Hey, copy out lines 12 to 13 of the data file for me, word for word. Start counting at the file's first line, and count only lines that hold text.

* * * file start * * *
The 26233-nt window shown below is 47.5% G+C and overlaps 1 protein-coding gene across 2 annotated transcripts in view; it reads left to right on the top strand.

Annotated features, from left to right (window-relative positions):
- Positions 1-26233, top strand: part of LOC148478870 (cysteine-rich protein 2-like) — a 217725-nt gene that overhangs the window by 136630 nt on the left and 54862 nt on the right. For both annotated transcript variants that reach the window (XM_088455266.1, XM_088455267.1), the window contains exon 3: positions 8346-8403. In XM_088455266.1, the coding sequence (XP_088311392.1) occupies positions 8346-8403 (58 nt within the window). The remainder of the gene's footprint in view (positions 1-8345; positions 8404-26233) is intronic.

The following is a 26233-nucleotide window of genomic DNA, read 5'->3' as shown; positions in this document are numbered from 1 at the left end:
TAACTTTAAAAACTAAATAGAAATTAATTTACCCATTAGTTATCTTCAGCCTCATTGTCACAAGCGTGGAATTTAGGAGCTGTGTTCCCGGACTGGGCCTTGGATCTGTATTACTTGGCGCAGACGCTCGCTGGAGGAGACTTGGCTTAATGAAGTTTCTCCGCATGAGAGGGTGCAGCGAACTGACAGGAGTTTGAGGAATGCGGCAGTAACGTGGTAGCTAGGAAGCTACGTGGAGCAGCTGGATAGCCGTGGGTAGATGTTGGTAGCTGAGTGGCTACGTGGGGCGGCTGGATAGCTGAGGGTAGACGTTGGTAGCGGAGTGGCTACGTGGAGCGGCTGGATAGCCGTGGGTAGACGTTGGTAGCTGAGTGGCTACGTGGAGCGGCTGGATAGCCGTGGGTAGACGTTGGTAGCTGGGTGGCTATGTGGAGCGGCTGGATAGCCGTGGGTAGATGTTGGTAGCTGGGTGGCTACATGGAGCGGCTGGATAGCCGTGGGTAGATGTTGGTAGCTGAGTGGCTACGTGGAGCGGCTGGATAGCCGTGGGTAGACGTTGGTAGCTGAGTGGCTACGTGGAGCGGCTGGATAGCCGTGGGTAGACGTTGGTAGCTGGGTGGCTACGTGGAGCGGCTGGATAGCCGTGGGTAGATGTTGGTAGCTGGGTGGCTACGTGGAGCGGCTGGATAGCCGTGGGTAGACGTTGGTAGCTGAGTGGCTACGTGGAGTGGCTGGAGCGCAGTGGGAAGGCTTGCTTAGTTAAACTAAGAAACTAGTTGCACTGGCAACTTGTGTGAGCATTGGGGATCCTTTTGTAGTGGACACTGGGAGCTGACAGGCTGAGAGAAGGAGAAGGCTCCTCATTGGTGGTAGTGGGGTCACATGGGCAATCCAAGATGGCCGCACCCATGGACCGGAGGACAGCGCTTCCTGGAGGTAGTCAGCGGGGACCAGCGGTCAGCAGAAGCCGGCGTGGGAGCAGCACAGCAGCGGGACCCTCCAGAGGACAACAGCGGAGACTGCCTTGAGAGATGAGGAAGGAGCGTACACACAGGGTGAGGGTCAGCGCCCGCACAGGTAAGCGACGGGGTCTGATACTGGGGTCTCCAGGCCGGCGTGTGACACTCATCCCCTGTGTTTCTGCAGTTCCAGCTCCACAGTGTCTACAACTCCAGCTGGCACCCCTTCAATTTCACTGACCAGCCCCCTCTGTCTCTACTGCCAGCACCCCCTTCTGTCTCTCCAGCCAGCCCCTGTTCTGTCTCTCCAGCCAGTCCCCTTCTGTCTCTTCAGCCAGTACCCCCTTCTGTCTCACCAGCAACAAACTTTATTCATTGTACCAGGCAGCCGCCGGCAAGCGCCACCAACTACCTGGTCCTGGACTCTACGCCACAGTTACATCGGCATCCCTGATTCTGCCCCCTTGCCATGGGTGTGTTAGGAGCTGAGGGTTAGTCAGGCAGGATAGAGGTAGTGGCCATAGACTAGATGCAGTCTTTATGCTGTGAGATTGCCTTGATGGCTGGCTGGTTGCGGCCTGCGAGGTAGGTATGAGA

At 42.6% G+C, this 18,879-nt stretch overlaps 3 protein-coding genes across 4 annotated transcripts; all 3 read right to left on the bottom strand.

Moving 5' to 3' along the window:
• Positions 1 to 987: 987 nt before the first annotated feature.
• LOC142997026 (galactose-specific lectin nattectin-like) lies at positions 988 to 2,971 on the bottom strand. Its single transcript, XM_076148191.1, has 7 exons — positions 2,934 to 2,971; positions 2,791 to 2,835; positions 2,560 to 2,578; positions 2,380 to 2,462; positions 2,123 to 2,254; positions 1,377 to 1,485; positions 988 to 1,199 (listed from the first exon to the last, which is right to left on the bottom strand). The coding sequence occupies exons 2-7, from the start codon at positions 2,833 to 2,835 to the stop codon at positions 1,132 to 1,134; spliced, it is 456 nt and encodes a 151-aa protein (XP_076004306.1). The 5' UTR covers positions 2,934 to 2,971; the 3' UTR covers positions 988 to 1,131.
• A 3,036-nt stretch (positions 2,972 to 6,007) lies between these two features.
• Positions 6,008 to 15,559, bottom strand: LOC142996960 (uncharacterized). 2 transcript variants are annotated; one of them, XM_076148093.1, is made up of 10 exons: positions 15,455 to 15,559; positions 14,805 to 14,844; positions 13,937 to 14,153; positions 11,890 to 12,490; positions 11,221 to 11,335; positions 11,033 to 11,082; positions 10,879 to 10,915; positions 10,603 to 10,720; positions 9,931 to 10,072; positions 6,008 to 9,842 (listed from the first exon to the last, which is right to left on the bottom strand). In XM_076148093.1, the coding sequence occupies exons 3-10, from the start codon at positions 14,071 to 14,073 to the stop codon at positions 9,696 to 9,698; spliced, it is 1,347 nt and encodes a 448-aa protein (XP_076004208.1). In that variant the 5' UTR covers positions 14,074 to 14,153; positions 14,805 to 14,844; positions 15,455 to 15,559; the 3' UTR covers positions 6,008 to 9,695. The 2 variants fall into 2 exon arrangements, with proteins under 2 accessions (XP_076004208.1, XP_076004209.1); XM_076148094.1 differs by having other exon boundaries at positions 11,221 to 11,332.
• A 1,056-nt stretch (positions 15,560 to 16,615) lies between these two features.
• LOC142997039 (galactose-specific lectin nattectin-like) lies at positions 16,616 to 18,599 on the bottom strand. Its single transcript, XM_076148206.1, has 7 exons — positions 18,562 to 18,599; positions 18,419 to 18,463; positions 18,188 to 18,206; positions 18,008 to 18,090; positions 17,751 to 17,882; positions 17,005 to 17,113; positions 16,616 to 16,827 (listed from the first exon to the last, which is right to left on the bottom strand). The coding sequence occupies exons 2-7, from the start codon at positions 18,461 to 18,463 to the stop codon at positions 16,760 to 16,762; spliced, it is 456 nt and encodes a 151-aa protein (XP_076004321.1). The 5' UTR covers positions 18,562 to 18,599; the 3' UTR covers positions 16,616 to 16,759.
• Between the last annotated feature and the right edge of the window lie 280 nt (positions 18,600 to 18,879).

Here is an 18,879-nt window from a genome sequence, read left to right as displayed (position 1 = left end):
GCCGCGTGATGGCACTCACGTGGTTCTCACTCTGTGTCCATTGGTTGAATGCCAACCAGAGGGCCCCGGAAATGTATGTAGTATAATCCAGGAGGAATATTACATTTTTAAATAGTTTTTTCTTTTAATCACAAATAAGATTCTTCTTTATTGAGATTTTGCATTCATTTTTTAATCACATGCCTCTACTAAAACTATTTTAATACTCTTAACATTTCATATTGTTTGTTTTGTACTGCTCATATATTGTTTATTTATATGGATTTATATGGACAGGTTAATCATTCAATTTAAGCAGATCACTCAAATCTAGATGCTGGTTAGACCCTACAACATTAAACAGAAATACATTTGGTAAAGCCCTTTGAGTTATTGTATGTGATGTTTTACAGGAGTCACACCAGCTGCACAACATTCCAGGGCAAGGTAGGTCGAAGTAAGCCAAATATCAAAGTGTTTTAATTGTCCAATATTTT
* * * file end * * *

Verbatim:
• A 1,056-nt stretch (positions 15,560 to 16,615) lies between these two features.
• LOC142997039 (galactose-specific lectin nattectin-like) lies at positions 16,616 to 18,599 on the bottom strand. Its single transcript, XM_076148206.1, has 7 exons — positions 18,562 to 18,599; positions 18,419 to 18,463; positions 18,188 to 18,206; positions 18,008 to 18,090; positions 17,751 to 17,882; positions 17,005 to 17,113; positions 16,616 to 16,827 (listed from the first exon to the last, which is right to left on the bottom strand). The coding sequence occupies exons 2-7, from the start codon at positions 18,461 to 18,463 to the stop codon at positions 16,760 to 16,762; spliced, it is 456 nt and encodes a 151-aa protein (XP_076004321.1). The 5' UTR covers positions 18,562 to 18,599; the 3' UTR covers positions 16,616 to 16,759.